Dancing Couple Sues After Being Arrested on Subway Platform

The couple, returning from a night out at Midsummer Night Swing, says they were "tackled" to the ground and cuffed after police officers saw them dancing on the subway platform

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    A New York City couple is suing the city after they say they were arrested for dancing on a subway platform after a night out at the popular Midsummer Night Swing event at Lincoln Center last July. 

    Carolina Stern, 55, and boyfriend George Hess, 54, were waiting for a train at the Columbus Circle subway station at about midnight when a musician began playing steel drums on the nearly empty platform, according to the New York Post.

    "We were doing the Charleston," Stern, a dentist, told the newspaper. The couple, who say they frequently go out to dance, were returning from Midsummer Night Swing, the open-air dance series that comes to Lincoln Center each summer.

    That's when two police officers approached them. 

    "They said, 'What are you doing?' and we said, 'We're dancing,'" Stern recalled. "And they said, 'You can't do that on the platform.'"

    Police asked for identification, but Stern was only able to produce a credit card that had his picture and signature on it. The officers ordered the couple to go with them.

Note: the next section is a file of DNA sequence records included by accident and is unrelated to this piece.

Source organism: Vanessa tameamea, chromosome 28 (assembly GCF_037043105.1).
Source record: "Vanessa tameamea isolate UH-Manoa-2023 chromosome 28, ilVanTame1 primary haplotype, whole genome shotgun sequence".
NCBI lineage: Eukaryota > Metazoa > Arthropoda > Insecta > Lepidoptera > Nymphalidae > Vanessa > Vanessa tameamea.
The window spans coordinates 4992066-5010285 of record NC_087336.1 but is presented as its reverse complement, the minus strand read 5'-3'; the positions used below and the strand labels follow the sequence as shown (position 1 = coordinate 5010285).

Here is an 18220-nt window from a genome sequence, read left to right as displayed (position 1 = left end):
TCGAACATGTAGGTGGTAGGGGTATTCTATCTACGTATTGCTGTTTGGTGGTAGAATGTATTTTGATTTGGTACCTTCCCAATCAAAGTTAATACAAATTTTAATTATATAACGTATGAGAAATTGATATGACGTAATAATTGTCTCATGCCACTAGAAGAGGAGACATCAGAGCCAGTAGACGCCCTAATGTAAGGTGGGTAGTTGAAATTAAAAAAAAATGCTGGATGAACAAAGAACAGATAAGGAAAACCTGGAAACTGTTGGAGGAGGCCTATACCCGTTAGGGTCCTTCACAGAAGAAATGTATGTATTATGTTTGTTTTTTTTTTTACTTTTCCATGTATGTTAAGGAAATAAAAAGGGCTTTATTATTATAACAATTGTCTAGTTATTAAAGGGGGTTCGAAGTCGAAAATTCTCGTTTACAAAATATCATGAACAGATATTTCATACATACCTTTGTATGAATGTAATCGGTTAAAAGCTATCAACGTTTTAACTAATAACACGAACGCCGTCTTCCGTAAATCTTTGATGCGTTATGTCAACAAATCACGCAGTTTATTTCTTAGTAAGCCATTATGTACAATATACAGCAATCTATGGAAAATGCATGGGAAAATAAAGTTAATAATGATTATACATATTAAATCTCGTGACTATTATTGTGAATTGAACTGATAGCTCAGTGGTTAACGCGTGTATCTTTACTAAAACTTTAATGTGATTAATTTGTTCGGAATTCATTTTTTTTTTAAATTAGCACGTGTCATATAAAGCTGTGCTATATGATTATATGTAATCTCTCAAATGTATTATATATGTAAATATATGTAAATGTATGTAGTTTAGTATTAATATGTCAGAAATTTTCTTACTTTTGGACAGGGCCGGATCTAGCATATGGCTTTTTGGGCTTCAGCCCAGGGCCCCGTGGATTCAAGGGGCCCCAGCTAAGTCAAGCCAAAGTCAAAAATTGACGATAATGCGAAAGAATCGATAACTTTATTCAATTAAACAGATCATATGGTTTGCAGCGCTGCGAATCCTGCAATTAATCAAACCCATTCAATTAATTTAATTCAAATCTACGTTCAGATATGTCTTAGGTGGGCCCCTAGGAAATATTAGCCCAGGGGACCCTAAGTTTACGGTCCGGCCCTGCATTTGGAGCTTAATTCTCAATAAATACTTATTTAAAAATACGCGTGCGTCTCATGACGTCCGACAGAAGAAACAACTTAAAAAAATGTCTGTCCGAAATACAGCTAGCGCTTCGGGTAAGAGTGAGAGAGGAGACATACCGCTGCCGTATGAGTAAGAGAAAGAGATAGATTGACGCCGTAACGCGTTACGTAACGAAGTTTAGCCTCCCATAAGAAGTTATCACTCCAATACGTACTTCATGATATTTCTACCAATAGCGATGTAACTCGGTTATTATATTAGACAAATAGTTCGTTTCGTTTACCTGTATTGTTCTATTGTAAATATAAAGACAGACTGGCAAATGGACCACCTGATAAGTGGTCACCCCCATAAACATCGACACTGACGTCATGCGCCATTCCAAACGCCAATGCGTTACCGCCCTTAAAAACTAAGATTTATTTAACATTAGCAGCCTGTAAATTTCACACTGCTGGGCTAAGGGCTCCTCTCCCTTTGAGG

When Hess took out a camera to record the encounter, he claims police officers tackled him.

    "Eight ninja cops came from out of nowhere," according to Hess, who said he was tackled to the platform floor and then cuffed along with Stern. 

    The initial charge, Stern said, was disorderly conduct for "impeding the flow of traffic," but she said there were only about three people on the entire platform. 

    The charges, including resisting arrest, were later dropped. But the couple has filed a Manhattan federal court suit against the city for unspecified damages.

    "If you are surrounded by good musicians, that's going to make you want to dance," Stern told the Post. "The musician who is playing is legal, but... we're illegal?"

    "When you're waiting for the subway late at night, there's not much to do but dance and celebrate life," she said. 

    The city Law Department told the newspaper it is reviewing the court papers. 

     

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